Languages are dying, but is the internet to blame?

Languages everywhere are dying; a recent UN report showed that nearly 900 languages have been driven to extinction in the last three years — and that’s despite an increase in the number of languages supported by the internet. But is the lack of language diversity online accelerating language death or simply reflecting what’s happening in the offline world?

There currently around 7,100 languages in use, but 90 percent of these are used by less than 100,000 people. Some are only spoken by the inhabitants of remote villages, while others — such as the Peruvian language Taushiro — are thought to only be spoken by one person.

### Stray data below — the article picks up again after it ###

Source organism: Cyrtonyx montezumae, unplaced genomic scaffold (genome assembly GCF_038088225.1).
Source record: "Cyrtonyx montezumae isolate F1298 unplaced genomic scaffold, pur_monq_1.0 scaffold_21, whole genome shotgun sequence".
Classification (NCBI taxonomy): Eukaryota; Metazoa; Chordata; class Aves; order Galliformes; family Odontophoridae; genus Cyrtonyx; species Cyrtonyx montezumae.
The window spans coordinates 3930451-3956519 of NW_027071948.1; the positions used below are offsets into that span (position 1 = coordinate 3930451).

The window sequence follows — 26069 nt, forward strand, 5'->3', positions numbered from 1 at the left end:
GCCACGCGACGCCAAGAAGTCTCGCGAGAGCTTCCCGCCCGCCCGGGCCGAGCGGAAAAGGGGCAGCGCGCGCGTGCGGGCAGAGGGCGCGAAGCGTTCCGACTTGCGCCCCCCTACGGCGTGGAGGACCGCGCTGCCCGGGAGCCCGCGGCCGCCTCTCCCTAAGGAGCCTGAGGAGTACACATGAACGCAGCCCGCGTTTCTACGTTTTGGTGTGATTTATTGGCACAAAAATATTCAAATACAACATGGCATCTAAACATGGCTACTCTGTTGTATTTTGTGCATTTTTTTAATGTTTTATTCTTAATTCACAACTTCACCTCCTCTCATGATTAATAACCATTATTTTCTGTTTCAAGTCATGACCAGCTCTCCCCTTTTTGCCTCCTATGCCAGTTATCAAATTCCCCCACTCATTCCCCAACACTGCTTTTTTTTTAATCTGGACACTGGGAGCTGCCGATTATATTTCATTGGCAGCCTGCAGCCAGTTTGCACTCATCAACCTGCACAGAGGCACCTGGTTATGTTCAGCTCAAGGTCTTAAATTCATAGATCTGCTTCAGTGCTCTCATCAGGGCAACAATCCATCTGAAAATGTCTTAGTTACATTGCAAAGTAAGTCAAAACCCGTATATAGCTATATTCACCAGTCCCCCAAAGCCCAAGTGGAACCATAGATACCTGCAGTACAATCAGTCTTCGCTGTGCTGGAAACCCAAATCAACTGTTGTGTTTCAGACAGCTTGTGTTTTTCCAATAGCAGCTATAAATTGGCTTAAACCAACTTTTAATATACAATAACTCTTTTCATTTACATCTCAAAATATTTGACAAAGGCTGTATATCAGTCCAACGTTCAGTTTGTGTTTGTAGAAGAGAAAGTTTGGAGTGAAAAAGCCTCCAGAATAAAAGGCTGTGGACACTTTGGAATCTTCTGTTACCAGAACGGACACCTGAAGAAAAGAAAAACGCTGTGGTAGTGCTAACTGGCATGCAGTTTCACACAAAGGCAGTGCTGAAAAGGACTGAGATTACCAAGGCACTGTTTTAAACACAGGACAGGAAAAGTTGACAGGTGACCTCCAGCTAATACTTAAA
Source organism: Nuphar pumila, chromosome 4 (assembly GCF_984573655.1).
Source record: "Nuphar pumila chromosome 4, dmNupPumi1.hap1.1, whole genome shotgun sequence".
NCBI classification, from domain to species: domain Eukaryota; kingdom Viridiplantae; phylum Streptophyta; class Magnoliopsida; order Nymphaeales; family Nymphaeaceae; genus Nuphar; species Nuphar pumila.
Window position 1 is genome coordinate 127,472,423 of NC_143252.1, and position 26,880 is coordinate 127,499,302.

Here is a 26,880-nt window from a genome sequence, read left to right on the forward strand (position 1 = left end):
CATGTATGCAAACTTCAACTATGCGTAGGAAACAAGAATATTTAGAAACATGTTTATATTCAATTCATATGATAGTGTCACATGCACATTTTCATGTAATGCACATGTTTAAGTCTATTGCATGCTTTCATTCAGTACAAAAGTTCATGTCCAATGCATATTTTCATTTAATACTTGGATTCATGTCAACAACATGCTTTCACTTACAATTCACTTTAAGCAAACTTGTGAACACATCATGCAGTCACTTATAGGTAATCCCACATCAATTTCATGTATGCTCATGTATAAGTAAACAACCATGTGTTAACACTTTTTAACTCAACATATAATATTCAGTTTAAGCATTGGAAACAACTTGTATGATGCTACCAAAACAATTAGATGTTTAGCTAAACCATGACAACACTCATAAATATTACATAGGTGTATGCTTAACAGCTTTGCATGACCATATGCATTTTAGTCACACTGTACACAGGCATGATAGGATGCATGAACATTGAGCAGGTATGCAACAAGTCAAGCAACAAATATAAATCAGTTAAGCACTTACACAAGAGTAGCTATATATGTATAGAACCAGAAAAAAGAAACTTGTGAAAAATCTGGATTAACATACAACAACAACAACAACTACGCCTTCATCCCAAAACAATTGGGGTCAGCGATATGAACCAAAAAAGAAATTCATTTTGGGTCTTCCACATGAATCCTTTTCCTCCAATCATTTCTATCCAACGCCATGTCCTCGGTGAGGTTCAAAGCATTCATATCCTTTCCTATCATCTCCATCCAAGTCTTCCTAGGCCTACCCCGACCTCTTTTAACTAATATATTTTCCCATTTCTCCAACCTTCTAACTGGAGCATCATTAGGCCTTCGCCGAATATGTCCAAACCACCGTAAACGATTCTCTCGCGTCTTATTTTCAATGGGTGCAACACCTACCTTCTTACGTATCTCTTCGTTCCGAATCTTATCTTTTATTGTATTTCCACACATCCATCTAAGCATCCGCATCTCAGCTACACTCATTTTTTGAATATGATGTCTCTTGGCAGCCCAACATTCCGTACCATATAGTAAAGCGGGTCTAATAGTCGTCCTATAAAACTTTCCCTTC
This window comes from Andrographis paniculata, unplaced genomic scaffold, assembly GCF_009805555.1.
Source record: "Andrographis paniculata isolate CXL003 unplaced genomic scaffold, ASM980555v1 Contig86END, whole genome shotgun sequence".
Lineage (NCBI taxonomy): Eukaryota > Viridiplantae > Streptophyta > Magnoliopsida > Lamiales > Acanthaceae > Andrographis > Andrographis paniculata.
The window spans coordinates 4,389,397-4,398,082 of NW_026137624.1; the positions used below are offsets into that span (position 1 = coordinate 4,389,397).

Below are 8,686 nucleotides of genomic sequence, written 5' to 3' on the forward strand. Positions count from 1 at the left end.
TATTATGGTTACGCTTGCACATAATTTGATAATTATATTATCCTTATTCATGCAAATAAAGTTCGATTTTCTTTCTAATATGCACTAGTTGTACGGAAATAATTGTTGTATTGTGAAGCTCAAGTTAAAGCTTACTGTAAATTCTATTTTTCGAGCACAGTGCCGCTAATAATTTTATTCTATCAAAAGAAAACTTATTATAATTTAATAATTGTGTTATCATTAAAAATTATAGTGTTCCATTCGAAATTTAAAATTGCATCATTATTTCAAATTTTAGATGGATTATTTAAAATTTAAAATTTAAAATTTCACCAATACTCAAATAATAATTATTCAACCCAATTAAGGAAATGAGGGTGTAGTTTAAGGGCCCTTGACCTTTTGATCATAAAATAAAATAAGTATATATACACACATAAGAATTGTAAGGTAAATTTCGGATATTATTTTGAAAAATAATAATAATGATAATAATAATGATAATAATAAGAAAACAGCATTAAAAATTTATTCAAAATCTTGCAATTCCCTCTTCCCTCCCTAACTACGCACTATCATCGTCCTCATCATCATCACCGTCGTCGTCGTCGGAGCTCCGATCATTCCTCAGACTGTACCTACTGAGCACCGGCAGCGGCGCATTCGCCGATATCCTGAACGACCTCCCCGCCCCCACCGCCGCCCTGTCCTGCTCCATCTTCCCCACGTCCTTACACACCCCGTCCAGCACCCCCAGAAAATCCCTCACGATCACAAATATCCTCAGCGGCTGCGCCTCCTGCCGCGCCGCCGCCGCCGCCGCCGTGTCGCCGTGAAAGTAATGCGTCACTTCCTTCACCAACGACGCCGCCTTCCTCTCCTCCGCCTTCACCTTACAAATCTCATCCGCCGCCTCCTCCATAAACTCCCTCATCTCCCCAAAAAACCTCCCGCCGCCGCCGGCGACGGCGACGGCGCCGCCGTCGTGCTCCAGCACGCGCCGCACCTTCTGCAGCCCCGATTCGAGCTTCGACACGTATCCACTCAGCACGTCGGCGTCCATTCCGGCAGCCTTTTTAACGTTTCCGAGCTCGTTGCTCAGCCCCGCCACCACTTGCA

History suggests that language loss, much like language change, is inevitable. But understanding the cause of this loss is complicated. According to Ethnologue, a catalogue of all the world’s known living languages, 1,519 currently living languages are at risk of death, with a further 915 said to be dying. At the current rate, we’re set to lose six languages every year.

Read more: Wired

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